Government Meets Cybersecurity Threats with Indifference and a “D”
Posted July 21, 2015
In Congressional Testimony, a Senior Government Auditor Gave Federal Efforts Toward Cybersecurity Threats a “D” on a Scale of “A” to “F”
If you’ve ever been to a Department of Motor Vehicles — any DMV anywhere — and seen bureaucracy in action (or bureaucracy inaction) it should come as no surprise that despite the many warnings and breaches government agencies have suffered, they are still woefully unprepared.
In a nytimes.com article by Michael D. Shear and Nicole Perlroth, experts said “federal computer networks…are cobbled together with out-of-date equipment and defended with the software equivalent of Bubble Wrap.” The question is why, which is what the Shear and Perlroth piece attempts to answer. The following has been excerpted from the nytimes.com story and edited to fit our format. You may find the complete article by clicking on this link.
After the Office of Personnel Management breach that compromised 21 million individuals’ personal information, there’s some progress…sort of
At some agencies, 100 percent of users are, for the first time, logging in with two-factor authentication… Security holes that have lingered for years despite obvious fixes are being patched. And thousands of low-level employees and contractors with access to the nation’s most sensitive secrets have been cut off.
Well at least it wasn’t an “F”
Asked in congressional testimony this month to grade the federal government’s cybersecurity efforts on a scale of A to F, a senior government auditor gave the government a D.
A low priority commitment
Despite high-profile incidents, including the theft of secrets by the national security contractor Edward J. Snowden, many government agencies have demonstrated little commitment to making cybersecurity a priority.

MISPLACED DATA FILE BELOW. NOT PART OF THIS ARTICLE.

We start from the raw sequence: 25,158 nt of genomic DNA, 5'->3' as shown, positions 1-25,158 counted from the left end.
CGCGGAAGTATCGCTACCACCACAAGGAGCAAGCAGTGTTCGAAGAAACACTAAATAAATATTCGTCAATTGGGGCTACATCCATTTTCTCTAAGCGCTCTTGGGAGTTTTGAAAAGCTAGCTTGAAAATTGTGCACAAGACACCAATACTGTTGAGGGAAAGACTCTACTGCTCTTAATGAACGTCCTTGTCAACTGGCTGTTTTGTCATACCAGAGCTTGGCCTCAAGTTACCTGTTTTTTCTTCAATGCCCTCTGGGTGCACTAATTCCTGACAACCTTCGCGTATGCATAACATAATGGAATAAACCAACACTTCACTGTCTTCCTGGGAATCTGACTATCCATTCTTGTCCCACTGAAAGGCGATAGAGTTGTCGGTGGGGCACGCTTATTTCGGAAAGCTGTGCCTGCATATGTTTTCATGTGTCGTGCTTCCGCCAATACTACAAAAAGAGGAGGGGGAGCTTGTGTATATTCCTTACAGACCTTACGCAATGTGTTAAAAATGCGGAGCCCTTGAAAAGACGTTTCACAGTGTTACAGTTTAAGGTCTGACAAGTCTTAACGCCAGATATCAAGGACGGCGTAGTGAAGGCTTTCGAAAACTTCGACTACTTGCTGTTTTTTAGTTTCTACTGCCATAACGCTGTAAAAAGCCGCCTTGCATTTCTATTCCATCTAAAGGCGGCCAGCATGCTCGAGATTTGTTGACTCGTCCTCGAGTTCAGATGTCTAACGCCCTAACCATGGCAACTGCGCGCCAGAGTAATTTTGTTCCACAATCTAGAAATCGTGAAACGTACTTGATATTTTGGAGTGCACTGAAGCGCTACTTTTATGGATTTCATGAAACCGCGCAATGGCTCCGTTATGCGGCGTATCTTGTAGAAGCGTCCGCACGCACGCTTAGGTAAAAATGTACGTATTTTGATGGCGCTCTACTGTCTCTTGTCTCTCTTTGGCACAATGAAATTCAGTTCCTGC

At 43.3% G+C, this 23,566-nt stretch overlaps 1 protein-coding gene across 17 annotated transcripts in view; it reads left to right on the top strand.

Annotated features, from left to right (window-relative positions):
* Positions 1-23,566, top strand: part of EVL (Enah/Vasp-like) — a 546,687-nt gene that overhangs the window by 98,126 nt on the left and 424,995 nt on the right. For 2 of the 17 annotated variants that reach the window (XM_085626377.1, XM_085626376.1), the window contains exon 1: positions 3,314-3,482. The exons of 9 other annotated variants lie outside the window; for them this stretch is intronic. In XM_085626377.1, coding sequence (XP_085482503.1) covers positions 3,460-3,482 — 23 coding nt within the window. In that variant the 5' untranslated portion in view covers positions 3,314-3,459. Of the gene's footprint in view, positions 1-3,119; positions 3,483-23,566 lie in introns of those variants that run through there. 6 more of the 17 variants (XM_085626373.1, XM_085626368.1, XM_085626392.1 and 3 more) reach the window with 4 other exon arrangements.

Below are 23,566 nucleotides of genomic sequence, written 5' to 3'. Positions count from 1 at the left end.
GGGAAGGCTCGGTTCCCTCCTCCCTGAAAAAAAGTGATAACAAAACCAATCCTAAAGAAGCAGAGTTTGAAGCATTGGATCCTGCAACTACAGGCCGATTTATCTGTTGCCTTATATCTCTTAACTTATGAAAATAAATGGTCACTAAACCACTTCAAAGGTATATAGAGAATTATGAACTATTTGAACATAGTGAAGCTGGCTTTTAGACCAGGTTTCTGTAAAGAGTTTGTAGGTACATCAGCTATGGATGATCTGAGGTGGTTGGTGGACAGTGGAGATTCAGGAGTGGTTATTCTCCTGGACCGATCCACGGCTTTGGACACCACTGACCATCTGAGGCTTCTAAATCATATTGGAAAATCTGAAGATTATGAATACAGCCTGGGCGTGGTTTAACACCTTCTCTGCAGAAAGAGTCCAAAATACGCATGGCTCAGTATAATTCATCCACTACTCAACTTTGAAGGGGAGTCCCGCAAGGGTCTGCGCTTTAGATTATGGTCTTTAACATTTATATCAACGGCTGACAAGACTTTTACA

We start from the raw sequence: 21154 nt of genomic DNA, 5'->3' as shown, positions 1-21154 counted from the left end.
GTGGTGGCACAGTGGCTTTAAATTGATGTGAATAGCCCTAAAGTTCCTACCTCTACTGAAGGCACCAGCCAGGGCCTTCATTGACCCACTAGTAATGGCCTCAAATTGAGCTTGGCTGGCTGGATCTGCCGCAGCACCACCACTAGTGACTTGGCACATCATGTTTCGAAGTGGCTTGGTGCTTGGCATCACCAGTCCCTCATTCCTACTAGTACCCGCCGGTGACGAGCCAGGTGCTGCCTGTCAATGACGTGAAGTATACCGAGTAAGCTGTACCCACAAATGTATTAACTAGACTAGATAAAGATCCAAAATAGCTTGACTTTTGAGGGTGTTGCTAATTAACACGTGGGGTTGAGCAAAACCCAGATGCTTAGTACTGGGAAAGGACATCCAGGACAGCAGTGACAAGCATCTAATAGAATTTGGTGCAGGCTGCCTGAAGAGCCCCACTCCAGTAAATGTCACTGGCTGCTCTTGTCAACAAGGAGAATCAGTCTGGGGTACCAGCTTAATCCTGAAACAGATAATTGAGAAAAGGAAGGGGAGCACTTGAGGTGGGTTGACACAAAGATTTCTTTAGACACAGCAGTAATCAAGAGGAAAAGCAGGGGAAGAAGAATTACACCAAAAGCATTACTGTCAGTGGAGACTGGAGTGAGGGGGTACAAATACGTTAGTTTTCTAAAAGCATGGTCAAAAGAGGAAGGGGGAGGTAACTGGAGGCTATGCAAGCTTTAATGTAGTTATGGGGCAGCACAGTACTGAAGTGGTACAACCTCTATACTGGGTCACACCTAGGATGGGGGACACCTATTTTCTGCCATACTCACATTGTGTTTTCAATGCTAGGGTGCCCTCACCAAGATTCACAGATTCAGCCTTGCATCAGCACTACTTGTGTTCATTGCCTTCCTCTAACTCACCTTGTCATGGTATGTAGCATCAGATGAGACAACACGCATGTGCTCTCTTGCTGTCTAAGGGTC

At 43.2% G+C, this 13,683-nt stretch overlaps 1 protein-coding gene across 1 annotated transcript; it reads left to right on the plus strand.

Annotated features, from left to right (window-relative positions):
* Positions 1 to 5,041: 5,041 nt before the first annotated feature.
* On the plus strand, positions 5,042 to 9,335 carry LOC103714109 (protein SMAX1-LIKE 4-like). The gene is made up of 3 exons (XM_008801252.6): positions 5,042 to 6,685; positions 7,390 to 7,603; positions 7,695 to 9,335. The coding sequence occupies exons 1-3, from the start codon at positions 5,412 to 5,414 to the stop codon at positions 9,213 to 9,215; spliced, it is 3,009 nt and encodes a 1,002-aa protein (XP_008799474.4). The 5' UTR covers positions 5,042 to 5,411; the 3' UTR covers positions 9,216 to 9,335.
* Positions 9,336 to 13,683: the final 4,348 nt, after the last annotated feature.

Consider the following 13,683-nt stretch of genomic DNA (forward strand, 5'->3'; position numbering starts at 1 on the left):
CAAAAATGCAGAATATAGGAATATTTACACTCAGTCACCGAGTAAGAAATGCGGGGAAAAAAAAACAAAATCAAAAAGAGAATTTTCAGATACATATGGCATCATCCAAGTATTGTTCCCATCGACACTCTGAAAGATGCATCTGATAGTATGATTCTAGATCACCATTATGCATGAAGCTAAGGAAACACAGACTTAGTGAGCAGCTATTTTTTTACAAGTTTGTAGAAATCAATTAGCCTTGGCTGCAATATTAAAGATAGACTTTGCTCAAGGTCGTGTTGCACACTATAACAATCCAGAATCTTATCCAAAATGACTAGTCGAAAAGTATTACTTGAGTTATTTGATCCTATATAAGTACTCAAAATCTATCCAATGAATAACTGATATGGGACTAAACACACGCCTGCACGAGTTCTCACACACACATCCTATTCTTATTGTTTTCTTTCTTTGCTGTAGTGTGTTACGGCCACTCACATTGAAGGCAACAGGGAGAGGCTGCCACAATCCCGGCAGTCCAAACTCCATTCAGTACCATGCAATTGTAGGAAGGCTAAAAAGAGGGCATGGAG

After neglect that has been documented in dozens of audits for nearly two decades, the federal government is still far behind its adversaries. And it is still struggling to procure the latest technological defenses or attract the kind of digital security expertise necessary to secure its networks.
The plane truth
A January audit of the Federal Aviation Administration cited “significant security control weaknesses” in the agency’s network, “placing the safe and uninterrupted operation of the nation’s air traffic control system at increased and unnecessary risk.” But that agency had been warned for years that its computer networks were wide open to attack. In 2009, hackers stole personal information for 48,000 agency employees, prompting an investigation that found 763 high-risk vulnerabilities — any one of which, auditors said, could give attackers access to the computers that run the air traffic control system.
[Michael Brown, who served as the FAA’s chief information security officer said, “You come up with binders full of documentation, and then at the end of the day, you don’t have any money to go back and ameliorate. The system could be hanging out there for a long time with a vulnerability.”
Lacking DOE security